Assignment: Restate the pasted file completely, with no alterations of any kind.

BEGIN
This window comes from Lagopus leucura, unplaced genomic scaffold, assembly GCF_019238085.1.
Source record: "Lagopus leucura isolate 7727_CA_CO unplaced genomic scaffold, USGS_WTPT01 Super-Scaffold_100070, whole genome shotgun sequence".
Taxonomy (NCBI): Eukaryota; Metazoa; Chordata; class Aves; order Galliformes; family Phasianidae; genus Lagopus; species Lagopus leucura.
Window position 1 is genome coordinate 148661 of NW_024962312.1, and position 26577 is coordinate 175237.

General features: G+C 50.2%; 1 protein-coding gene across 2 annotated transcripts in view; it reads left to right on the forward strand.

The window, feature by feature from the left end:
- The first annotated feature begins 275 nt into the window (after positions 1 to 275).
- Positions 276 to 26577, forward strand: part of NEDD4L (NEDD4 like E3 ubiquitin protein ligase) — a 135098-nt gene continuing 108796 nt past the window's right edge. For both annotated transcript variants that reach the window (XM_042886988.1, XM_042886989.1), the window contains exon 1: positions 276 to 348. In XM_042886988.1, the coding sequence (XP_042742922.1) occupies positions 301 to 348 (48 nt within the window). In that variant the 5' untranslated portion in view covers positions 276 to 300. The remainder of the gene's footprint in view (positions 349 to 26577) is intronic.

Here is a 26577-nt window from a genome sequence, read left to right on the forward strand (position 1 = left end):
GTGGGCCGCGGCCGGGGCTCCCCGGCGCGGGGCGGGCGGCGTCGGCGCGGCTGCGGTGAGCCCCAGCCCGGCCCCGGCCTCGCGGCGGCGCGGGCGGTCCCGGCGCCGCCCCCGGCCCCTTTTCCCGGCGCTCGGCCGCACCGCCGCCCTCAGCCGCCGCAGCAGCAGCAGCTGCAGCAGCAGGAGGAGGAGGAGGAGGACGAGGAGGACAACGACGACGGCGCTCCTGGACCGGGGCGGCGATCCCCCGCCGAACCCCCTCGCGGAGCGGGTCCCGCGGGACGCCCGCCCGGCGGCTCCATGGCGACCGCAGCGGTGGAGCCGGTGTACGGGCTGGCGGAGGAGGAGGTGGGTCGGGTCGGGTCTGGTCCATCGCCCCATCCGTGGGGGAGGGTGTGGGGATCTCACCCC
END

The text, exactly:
This window comes from Lagopus leucura, unplaced genomic scaffold, assembly GCF_019238085.1.
Source record: "Lagopus leucura isolate 7727_CA_CO unplaced genomic scaffold, USGS_WTPT01 Super-Scaffold_100070, whole genome shotgun sequence".
Taxonomy (NCBI): Eukaryota; Metazoa; Chordata; class Aves; order Galliformes; family Phasianidae; genus Lagopus; species Lagopus leucura.
Window position 1 is genome coordinate 148661 of NW_024962312.1, and position 26577 is coordinate 175237.

General features: G+C 50.2%; 1 protein-coding gene across 2 annotated transcripts in view; it reads left to right on the forward strand.

The window, feature by feature from the left end:
- The first annotated feature begins 275 nt into the window (after positions 1 to 275).
- Positions 276 to 26577, forward strand: part of NEDD4L (NEDD4 like E3 ubiquitin protein ligase) — a 135098-nt gene continuing 108796 nt past the window's right edge. For both annotated transcript variants that reach the window (XM_042886988.1, XM_042886989.1), the window contains exon 1: positions 276 to 348. In XM_042886988.1, the coding sequence (XP_042742922.1) occupies positions 301 to 348 (48 nt within the window). In that variant the 5' untranslated portion in view covers positions 276 to 300. The remainder of the gene's footprint in view (positions 349 to 26577) is intronic.

Here is a 26577-nt window from a genome sequence, read left to right on the forward strand (position 1 = left end):
GTGGGCCGCGGCCGGGGCTCCCCGGCGCGGGGCGGGCGGCGTCGGCGCGGCTGCGGTGAGCCCCAGCCCGGCCCCGGCCTCGCGGCGGCGCGGGCGGTCCCGGCGCCGCCCCCGGCCCCTTTTCCCGGCGCTCGGCCGCACCGCCGCCCTCAGCCGCCGCAGCAGCAGCAGCTGCAGCAGCAGGAGGAGGAGGAGGAGGACGAGGAGGACAACGACGACGGCGCTCCTGGACCGGGGCGGCGATCCCCCGCCGAACCCCCTCGCGGAGCGGGTCCCGCGGGACGCCCGCCCGGCGGCTCCATGGCGACCGCAGCGGTGGAGCCGGTGTACGGGCTGGCGGAGGAGGAGGTGGGTCGGGTCGGGTCTGGTCCATCGCCCCATCCGTGGGGGAGGGTGTGGGGATCTCACCCC